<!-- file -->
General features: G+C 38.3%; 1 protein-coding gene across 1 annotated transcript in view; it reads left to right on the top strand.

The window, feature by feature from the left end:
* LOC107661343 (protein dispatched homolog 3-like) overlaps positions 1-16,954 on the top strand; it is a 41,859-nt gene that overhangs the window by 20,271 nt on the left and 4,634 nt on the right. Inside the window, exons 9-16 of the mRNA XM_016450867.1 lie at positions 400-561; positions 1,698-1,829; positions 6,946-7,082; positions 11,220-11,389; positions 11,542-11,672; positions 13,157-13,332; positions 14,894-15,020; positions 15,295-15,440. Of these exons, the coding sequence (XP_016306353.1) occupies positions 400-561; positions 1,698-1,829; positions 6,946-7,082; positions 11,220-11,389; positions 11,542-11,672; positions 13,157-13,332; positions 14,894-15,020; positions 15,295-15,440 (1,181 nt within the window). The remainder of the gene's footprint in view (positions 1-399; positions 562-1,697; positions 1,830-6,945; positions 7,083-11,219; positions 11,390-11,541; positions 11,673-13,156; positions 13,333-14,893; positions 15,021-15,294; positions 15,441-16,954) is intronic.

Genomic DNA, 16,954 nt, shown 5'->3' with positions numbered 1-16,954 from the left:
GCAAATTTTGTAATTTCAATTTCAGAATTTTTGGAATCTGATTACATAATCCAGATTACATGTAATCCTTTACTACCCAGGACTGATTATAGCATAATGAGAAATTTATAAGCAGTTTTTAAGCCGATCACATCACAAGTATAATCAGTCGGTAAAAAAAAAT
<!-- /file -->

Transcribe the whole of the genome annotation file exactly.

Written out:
General features: G+C 38.3%; 1 protein-coding gene across 1 annotated transcript in view; it reads left to right on the top strand.

The window, feature by feature from the left end:
* LOC107661343 (protein dispatched homolog 3-like) overlaps positions 1-16,954 on the top strand; it is a 41,859-nt gene that overhangs the window by 20,271 nt on the left and 4,634 nt on the right. Inside the window, exons 9-16 of the mRNA XM_016450867.1 lie at positions 400-561; positions 1,698-1,829; positions 6,946-7,082; positions 11,220-11,389; positions 11,542-11,672; positions 13,157-13,332; positions 14,894-15,020; positions 15,295-15,440. Of these exons, the coding sequence (XP_016306353.1) occupies positions 400-561; positions 1,698-1,829; positions 6,946-7,082; positions 11,220-11,389; positions 11,542-11,672; positions 13,157-13,332; positions 14,894-15,020; positions 15,295-15,440 (1,181 nt within the window). The remainder of the gene's footprint in view (positions 1-399; positions 562-1,697; positions 1,830-6,945; positions 7,083-11,219; positions 11,390-11,541; positions 11,673-13,156; positions 13,333-14,893; positions 15,021-15,294; positions 15,441-16,954) is intronic.

Genomic DNA, 16,954 nt, shown 5'->3' with positions numbered 1-16,954 from the left:
GCAAATTTTGTAATTTCAATTTCAGAATTTTTGGAATCTGATTACATAATCCAGATTACATGTAATCCTTTACTACCCAGGACTGATTATAGCATAATGAGAAATTTATAAGCAGTTTTTAAGCCGATCACATCACAAGTATAATCAGTCGGTAAAAAAAAAT